2nd Wave--The Sadhu

Near the source of the Ganges in the Himalayas, the storyteller began, local Indians tell the story of a sadhu, a spiritual adept, who has been living in a cave for centuries, taking as his sole life substance the Himalayan air, which only the pure, unbounded spaces of these mountains can provide. Even though all attempts to find him have failed, the story itself has only grown in fascination and has brought seekers from around the world to find him. Most who come are tourists looking to satisfy a curiosity. Some come to satisfy a fire that is burning through their souls.
The amount of water flowing out of the glacial source of the river has diminished dramatically over the last centuries. It is this dilution of the spiritual fire in the river that has made the locals fearful. If the flow of the river stops, they believe, the world will come to an end. In a small village a day’s walk from the river’s source, many small ashrams have gone up. The yogis who are building these ashrams have set as their purpose the preservation of the river with the chanting of millions of mantras to appease Lord Shiva, who dwells on the top of Mt. Shivling, which overlooks the source of the dwindling river.  
This sadhu, whom one could not think of as either young or old, is living, people say, on a mountainside in a cave high above the glacier that is the source of the Ganges. This glacier contains the kind of crevasses that, as the story goes, will open up suddenly any place on the glacier as a measure of how far the seeker has advanced in his spiritual quest. Many become aware that they have no business being there and return safely to their rented rooms in the ashrams down the river. Some come back and tell of their trekking adventures with relish at the ashram to those who are on their way up the river. Others walk down the path away from the glacier, overnight at one of the ashrams, and leave without ever having said a word.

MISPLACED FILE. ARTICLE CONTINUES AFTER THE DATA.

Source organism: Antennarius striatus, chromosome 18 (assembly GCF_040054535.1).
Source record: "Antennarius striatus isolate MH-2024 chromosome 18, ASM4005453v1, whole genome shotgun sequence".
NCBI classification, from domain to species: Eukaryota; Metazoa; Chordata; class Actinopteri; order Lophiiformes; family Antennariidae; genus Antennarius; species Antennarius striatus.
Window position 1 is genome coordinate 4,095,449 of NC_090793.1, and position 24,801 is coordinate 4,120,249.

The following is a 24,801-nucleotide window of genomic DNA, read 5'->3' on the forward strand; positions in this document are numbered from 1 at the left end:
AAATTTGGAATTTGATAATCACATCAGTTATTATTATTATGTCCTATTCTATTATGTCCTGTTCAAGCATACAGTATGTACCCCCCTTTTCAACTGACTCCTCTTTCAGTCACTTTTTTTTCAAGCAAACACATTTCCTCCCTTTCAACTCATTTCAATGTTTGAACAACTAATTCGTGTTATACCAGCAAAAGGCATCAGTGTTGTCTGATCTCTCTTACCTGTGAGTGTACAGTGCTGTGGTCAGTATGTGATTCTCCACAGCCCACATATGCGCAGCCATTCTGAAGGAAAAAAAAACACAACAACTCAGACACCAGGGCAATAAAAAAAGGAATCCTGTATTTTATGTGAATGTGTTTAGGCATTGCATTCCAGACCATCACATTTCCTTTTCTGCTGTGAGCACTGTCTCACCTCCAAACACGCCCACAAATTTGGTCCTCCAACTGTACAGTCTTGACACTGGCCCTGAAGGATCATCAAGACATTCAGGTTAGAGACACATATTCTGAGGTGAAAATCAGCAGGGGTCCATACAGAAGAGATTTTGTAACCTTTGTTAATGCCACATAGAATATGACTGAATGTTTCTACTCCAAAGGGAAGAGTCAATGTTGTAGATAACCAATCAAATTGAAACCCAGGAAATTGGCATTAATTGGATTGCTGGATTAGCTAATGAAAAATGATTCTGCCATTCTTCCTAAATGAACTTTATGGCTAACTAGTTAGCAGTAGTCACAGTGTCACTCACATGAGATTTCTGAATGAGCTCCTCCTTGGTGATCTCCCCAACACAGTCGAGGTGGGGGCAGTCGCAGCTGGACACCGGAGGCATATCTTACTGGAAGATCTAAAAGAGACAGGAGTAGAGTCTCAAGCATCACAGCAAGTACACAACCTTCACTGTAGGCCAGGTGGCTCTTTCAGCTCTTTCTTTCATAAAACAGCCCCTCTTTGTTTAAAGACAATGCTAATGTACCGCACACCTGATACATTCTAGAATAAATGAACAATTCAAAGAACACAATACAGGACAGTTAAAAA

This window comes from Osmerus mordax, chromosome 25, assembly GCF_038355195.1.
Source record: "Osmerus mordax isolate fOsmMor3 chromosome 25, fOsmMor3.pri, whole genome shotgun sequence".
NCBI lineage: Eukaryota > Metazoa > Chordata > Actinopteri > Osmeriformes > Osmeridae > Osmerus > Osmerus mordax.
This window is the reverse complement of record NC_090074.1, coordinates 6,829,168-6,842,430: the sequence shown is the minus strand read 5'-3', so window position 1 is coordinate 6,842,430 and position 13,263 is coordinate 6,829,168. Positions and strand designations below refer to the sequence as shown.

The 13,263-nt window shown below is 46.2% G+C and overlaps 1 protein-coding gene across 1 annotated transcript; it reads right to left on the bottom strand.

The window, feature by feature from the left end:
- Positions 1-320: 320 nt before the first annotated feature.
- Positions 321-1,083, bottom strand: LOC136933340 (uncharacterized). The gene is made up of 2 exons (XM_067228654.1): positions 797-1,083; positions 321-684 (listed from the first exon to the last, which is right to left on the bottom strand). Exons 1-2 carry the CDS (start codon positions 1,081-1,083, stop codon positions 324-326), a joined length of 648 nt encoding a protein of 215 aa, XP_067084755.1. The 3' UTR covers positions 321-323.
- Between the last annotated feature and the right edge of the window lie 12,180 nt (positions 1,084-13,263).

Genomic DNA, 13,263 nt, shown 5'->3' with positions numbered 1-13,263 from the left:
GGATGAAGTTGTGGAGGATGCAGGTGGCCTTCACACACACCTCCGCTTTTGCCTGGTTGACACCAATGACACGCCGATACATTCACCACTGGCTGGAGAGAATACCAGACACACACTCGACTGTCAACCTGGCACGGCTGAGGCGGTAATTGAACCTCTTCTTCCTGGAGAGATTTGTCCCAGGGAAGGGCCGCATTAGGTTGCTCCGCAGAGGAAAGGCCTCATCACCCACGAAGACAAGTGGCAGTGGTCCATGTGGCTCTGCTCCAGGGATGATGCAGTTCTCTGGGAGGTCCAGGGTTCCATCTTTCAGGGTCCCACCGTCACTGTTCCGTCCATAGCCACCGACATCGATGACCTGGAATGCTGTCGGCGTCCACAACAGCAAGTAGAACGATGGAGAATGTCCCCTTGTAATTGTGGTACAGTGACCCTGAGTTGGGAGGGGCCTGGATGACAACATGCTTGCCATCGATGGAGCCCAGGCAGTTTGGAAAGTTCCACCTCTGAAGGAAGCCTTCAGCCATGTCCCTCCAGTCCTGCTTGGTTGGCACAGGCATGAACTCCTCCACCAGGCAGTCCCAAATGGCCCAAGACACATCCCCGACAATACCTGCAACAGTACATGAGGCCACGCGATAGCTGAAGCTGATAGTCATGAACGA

Standing on the Ganges glacier in front of a crevasse that has just opened leaves an inner crevasse as vast and unsettling as what the eyes behold. In recent decades, a few have told this story, but only after they have returned to their homes and buried it in ideas and travel details that are a defense for the writer against the devastating astonishment of inexpressible recognitions. Some travelers to the source who write about it either have no special experiences or conceal private realizations in a marketable arrangement of words by recommending it as an easy trek which can be recorded with pictures of dramatic mountain vistas. Others bury their experiences inside until their truths suddenly emerge later in life.
Some who have had experiences on the glacier stay in an ashram for weeks and months because they cannot piece themselves back together enough simply to get on a bus and ride down the mountain. Many of the yogis know why these few westerners tend to stay and lend a silent hand to the physical construction of small dwellings with a few rooms covering dirt floors, a kitchen area outside under a tarp roof and a latrine in the woods leading up the mountainside. Soon, too, they start renting out small rooms to pilgrims.
            In many of the ashrams, there is merely chatter among pilgrims, both Indians and westerners, who exchange stories that are intended to validate the life values of their listeners. The Indians admire western technology. The westerners admire the ancient traditions of pilgrimages that transcend the meat, metal and plastic of their contemporary lives.